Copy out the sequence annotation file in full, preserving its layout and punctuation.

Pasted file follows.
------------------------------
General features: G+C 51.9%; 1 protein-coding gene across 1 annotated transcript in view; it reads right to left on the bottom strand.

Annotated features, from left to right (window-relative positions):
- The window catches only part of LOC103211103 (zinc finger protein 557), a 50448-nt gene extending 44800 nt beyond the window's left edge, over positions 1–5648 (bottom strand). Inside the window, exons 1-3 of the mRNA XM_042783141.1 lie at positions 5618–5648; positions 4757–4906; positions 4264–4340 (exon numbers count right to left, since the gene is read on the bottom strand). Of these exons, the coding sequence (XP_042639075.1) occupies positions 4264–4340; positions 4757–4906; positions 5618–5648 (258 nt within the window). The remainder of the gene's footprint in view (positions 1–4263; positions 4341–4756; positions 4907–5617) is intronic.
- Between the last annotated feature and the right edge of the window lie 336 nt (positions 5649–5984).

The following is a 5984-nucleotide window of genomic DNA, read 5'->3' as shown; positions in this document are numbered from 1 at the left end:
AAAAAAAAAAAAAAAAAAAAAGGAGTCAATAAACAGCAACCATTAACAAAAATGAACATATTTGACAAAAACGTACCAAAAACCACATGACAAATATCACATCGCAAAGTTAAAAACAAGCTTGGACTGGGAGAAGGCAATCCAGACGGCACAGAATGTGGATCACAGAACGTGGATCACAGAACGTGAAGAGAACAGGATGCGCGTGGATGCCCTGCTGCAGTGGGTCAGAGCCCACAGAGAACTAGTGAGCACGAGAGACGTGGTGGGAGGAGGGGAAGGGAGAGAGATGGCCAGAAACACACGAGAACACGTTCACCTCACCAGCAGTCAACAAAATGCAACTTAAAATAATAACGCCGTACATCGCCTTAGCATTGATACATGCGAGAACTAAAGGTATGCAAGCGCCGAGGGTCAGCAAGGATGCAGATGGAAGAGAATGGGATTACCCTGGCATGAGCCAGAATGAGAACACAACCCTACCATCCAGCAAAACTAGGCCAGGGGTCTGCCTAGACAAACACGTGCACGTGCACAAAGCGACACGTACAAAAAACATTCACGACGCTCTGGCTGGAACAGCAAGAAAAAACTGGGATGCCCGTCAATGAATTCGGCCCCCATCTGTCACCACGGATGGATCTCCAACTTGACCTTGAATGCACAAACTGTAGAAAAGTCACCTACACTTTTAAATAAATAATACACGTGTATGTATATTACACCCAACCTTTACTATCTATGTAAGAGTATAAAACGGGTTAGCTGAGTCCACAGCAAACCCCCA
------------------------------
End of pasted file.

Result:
General features: G+C 51.9%; 1 protein-coding gene across 1 annotated transcript in view; it reads right to left on the bottom strand.

Annotated features, from left to right (window-relative positions):
- The window catches only part of LOC103211103 (zinc finger protein 557), a 50448-nt gene extending 44800 nt beyond the window's left edge, over positions 1–5648 (bottom strand). Inside the window, exons 1-3 of the mRNA XM_042783141.1 lie at positions 5618–5648; positions 4757–4906; positions 4264–4340 (exon numbers count right to left, since the gene is read on the bottom strand). Of these exons, the coding sequence (XP_042639075.1) occupies positions 4264–4340; positions 4757–4906; positions 5618–5648 (258 nt within the window). The remainder of the gene's footprint in view (positions 1–4263; positions 4341–4756; positions 4907–5617) is intronic.
- Between the last annotated feature and the right edge of the window lie 336 nt (positions 5649–5984).

The following is a 5984-nucleotide window of genomic DNA, read 5'->3' as shown; positions in this document are numbered from 1 at the left end:
AAAAAAAAAAAAAAAAAAAAAGGAGTCAATAAACAGCAACCATTAACAAAAATGAACATATTTGACAAAAACGTACCAAAAACCACATGACAAATATCACATCGCAAAGTTAAAAACAAGCTTGGACTGGGAGAAGGCAATCCAGACGGCACAGAATGTGGATCACAGAACGTGGATCACAGAACGTGAAGAGAACAGGATGCGCGTGGATGCCCTGCTGCAGTGGGTCAGAGCCCACAGAGAACTAGTGAGCACGAGAGACGTGGTGGGAGGAGGGGAAGGGAGAGAGATGGCCAGAAACACACGAGAACACGTTCACCTCACCAGCAGTCAACAAAATGCAACTTAAAATAATAACGCCGTACATCGCCTTAGCATTGATACATGCGAGAACTAAAGGTATGCAAGCGCCGAGGGTCAGCAAGGATGCAGATGGAAGAGAATGGGATTACCCTGGCATGAGCCAGAATGAGAACACAACCCTACCATCCAGCAAAACTAGGCCAGGGGTCTGCCTAGACAAACACGTGCACGTGCACAAAGCGACACGTACAAAAAACATTCACGACGCTCTGGCTGGAACAGCAAGAAAAAACTGGGATGCCCGTCAATGAATTCGGCCCCCATCTGTCACCACGGATGGATCTCCAACTTGACCTTGAATGCACAAACTGTAGAAAAGTCACCTACACTTTTAAATAAATAATACACGTGTATGTATATTACACCCAACCTTTACTATCTATGTAAGAGTATAAAACGGGTTAGCTGAGTCCACAGCAAACCCCCA